Carlos Huertas scored an upset win for them in Race 1 at the Houston double-header in 2014, and while 2015 and 2016 yielded no wins, Tristan Vautier and Conor Daly gave them several strong runs – Vautier’s best finish was fourth in Race 2 at Detroit, while Daly finished second in Race 1 at Detroit, finished fourth at Watkins Glen, and scored a trio of sixth-place finishes at the Indianapolis Motor Speedway Road Course, Race 2 at Detroit, and the Mid-Ohio Sports Car Course.

And 2017 was set to possibly be the best year the team has ever had. Sebastien Bourdais gave the team a popular win in the season-opening Firestone Grand Prix of St. Petersburg, and then rookie Ed Jones scored back-to-back top tens – 10th and sixth – at St. Pete and the Toyota Grand Prix of Long Beach to start his career.

But, things started unraveling at the Indianapolis 500. Bourdais appeared set to be in the Fast Nine Pole Shootout during his first qualifying run – both of his first two laps were above 231 mph –  before his horrifying crash in Turn 2.

While Jones qualified an impressive 11th and finished an even more impressive third, results for the rest of the season became hard to come by – Jones only scored two more Top 10s, with a best result of seventh at Road America.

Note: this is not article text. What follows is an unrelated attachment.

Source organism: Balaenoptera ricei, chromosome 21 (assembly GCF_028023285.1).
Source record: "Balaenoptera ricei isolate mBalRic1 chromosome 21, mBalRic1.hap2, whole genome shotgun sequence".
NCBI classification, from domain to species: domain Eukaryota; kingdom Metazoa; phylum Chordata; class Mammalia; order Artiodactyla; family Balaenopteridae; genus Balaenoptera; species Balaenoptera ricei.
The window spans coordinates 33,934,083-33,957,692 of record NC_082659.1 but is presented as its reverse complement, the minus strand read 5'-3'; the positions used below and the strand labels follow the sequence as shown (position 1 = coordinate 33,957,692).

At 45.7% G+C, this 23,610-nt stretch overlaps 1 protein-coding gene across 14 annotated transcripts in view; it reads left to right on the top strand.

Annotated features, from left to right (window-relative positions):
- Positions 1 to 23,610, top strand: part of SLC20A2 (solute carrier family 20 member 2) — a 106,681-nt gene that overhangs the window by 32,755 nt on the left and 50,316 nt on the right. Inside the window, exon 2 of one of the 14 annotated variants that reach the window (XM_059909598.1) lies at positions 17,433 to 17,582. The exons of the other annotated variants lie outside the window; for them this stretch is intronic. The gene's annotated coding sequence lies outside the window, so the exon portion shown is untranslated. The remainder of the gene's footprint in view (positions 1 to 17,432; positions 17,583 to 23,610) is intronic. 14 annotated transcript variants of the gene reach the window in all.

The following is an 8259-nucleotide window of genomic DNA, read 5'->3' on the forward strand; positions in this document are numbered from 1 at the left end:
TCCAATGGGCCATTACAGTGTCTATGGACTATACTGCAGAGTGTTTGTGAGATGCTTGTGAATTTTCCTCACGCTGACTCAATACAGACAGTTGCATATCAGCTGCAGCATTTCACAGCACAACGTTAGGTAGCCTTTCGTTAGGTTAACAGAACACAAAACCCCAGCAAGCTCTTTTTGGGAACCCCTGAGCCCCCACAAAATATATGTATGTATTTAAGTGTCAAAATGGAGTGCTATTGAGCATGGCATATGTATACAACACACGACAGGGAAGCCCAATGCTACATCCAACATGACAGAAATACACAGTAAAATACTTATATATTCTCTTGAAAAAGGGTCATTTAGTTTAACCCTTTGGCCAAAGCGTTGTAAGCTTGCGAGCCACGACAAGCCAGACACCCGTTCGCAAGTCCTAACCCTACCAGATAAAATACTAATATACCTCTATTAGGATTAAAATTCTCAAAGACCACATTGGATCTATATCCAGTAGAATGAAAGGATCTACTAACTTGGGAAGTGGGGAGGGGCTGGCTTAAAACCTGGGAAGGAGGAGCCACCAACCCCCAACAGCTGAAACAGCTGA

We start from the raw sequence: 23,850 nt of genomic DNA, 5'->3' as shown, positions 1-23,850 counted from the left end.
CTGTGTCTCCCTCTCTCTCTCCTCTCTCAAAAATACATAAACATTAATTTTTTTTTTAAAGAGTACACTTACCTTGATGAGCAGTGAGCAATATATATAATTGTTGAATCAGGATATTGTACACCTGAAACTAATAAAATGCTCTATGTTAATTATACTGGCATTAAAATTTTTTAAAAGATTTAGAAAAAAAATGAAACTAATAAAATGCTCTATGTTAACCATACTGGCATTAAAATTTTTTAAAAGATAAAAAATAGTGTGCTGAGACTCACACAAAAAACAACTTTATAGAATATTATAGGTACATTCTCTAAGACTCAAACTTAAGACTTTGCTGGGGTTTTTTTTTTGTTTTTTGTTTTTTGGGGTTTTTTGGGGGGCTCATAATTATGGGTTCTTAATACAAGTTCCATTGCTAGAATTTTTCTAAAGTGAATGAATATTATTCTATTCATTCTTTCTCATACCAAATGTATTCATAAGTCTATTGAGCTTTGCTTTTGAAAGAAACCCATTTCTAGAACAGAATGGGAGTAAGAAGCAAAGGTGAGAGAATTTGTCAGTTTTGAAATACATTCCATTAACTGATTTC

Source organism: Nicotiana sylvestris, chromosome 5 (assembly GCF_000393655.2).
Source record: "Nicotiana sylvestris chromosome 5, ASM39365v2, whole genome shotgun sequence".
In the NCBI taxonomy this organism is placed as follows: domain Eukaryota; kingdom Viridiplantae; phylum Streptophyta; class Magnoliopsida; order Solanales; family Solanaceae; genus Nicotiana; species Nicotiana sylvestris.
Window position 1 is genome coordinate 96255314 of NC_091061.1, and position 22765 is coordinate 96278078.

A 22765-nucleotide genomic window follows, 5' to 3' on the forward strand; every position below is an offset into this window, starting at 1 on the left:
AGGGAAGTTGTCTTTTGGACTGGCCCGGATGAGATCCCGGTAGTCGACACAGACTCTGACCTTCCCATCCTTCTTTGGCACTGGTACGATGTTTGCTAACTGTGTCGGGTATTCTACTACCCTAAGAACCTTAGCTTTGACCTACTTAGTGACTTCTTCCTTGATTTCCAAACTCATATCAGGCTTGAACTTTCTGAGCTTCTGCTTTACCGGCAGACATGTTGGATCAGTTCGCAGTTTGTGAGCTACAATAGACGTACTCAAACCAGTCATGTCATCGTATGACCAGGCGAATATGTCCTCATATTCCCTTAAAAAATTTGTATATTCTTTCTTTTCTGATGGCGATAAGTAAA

But, retooled for 2018, the Coyne team is a legitimate threat at the 102nd Running of the Indianapolis 500.

Bourdais, whose No. 18 Honda features new sponsorship from SealMaster and now ownership partners in Jimmy Vasser and James “Sulli” Sullivan, has a win already, again at St. Pete, and sits third in the championship.

And Bourdais may also be Honda’s best hope, given that he was the fastest Honda in qualifying – he’ll start fifth behind Ed Carpenter, Simon Pagenaud, Will Power, and Josef Newgarden.

“I think it speaks volumes about their work, their passion and their dedication to this program, Dale (Coyne), Jimmy (Vasser) and Sulli (James Sullivan) and everybody from top to bottom. I can’t thank them enough for the opportunity, for the support,” Bourdais said of the team’s effort.

Rookie Zachary Claman De Melo has been progressing nicely, and his Month of May has been very solid – he finished 12th at the INDYCAR Grand Prix on the IMS Road Course and qualified a strong 13th for the “500.”

“It’s been surreal to be here as rookie. I’m a bit at a loss for words,” Claman De Melo revealed after qualifying. “The fans, driving around this place, being with the team, everything is amazing. I have a great engineer, a great group of experienced mechanics at Dale Coyne Racing.”

While Conor Daly and Pippa Mann struggled in one-off entries, with Mann getting bumped out of the field in Saturday qualifying, Daly’s entry essentially puts three Coyne cars in the race – Daly’s No. 17 United States Air Force Honda is a Dale Coyne car that has been leased to Thom Burns Racing.

Rest assured, the days of Coyne being an “also ran” are long gone, and a Coyne car ending up in Victory Lane at the biggest race of the year would complete the Chicago Cubs analogy – the Cubs won a World Series title in 2016, and an Indy 500 triumph would be the crowning achievement in Coyne’s career.